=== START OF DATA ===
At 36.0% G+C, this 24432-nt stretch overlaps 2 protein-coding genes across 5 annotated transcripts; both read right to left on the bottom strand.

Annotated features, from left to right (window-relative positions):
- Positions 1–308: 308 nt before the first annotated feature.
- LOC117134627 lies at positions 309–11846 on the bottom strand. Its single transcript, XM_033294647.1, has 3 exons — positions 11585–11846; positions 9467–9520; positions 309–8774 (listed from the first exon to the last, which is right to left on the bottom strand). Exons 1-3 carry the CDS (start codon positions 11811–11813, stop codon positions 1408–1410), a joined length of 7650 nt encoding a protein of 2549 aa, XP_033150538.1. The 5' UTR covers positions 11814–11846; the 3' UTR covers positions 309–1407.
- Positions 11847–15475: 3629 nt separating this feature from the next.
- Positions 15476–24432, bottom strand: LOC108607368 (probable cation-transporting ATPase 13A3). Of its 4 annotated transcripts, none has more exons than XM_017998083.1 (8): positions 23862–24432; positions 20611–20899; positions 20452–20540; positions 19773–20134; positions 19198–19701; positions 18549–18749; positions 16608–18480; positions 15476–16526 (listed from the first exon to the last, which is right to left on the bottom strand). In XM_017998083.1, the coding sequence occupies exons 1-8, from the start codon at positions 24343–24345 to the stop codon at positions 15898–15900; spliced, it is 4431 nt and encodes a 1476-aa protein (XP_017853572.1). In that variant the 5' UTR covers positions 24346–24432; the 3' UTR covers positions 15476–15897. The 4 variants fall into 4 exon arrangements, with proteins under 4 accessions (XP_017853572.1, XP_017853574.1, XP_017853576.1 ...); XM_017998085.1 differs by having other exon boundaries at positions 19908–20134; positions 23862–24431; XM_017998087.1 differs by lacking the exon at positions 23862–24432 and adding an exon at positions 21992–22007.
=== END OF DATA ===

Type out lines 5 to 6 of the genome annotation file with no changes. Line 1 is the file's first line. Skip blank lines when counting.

- Positions 11847–15475: 3629 nt separating this feature from the next.
- Positions 15476–24432, bottom strand: LOC108607368 (probable cation-transporting ATPase 13A3). Of its 4 annotated transcripts, none has more exons than XM_017998083.1 (8): positions 23862–24432; positions 20611–20899; positions 20452–20540; positions 19773–20134; positions 19198–19701; positions 18549–18749; positions 16608–18480; positions 15476–16526 (listed from the first exon to the last, which is right to left on the bottom strand). In XM_017998083.1, the coding sequence occupies exons 1-8, from the start codon at positions 24343–24345 to the stop codon at positions 15898–15900; spliced, it is 4431 nt and encodes a 1476-aa protein (XP_017853572.1). In that variant the 5' UTR covers positions 24346–24432; the 3' UTR covers positions 15476–15897. The 4 variants fall into 4 exon arrangements, with proteins under 4 accessions (XP_017853572.1, XP_017853574.1, XP_017853576.1 ...); XM_017998085.1 differs by having other exon boundaries at positions 19908–20134; positions 23862–24431; XM_017998087.1 differs by lacking the exon at positions 23862–24432 and adding an exon at positions 21992–22007.